An Overview of Science Results

Mosaic of the south polar region of the Moon, mapped for the first time by Clementine.

For 71 days in lunar orbit, Clementine systematically mapped the 38 million square kilometers of the Moon in eleven colors in the visible and near infrared parts of the spectrum. In addition, the tiny spacecraft took tens of thousands of high resolution and mid-infrared thermal images, mapped the topography of the Moon with a laser ranging experiment, improved knowledge of the surface gravity field of the Moon through radio tracking, and carried a charged particle telescope to observe the solar and magnetospheric energetic particle environment.

All the innovative lightweight sensors on the spacecraft, which were tested in deep space fopr the first time, met or exceeded expectations. They have provided the first view of the global color of the Moon, identifying major compositional provinces, and focussed on several complex regions, mapping their geology and composition in detail. In addition, they measured the topography of large, ancient impact features, including the largest (2500 km diameter), deepest (more than 12 km) impact basin known in the Solar System, and deciphered the gravity structure of a young basin on the limb of the Moon, where a huge plug of the lunar mantle may be uplifted below its surface.

The images from Clementine constitute the first-ever global digital data set for the Moon. The Science Team advised the project on the selection of color filters for the two principal mapping cameras: the UV- VIS camera (sensitive to light in the visible part of the spectrum, from about 0.3 to 1 micrometers) and the near-IR camera (which collects light in the near-infrared spectrum, from about 1 to 2.8 micrometers). The color of the Moon in the visible to near-infrared part of the spectrum is sensitive to variations in both the composition of surface material and the amount of time material has been exposed to space. The Clementine filters were selected to characterize the broad lunar continuum and to sample parts of the spectrum that are known to contain absorption bands diagnostic of iron-bearing minerals. By combining information obtained through several filters, multi-spectral image data are being used to map the distribution of rock and soil types on the Moon.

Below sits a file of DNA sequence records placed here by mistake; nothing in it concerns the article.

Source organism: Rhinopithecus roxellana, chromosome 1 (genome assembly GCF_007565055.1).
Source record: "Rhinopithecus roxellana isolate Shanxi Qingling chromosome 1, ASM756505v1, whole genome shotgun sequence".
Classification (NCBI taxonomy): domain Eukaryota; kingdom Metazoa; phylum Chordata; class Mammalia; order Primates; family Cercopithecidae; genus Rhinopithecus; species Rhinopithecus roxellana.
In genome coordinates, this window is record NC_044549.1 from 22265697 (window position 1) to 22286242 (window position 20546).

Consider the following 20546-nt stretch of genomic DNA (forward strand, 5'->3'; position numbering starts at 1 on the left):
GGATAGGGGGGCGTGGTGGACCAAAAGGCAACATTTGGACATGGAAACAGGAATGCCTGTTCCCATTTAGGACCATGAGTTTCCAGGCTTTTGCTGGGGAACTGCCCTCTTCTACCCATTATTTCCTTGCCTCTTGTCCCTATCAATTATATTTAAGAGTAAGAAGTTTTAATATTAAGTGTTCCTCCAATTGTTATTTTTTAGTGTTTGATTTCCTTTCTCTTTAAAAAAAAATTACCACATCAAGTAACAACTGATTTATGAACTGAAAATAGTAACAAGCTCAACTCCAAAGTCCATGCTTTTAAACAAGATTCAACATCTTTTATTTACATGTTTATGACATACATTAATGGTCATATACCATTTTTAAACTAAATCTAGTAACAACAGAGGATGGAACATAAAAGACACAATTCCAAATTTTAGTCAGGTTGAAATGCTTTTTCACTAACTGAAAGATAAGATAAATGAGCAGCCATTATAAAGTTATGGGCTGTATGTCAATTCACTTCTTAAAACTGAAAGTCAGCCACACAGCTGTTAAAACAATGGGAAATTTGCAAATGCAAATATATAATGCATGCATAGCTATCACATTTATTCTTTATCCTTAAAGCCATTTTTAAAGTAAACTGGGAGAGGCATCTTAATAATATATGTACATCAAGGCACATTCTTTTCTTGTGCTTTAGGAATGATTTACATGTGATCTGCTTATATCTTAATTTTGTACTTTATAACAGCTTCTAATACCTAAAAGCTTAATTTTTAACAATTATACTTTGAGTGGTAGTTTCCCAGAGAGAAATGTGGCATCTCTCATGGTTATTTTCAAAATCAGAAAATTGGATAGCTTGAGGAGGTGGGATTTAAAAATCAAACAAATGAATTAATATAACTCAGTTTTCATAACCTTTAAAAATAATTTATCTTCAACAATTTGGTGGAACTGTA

Clementine was successful in systematically mapping the Moon in these 11 colors at an average surface resolution of about 200 meters per picture element. The Mission Science Team has completed a preliminary look at the Clementine data on a global basis by reducing the resolution by a factor of several hundred, allowing the immense data volume to be easily manipulated. Several major compositional provinces are evident, including the volcanic lavas of the maria (the dark regions of the Moon), young and fresh craters, and the immense South Pole-Aitken basin, a compositional anomaly on the far side of the Moon. Preliminary studies of areas of already-known geological complexity, including the Aristarchus crater and plateau, the Copernicus crater (on the western near side), and the crater Giordano Bruno (on the eastern far side), have allowed the Team to identify and map the diversity within and between geological units, which have both impact and volcanic origins.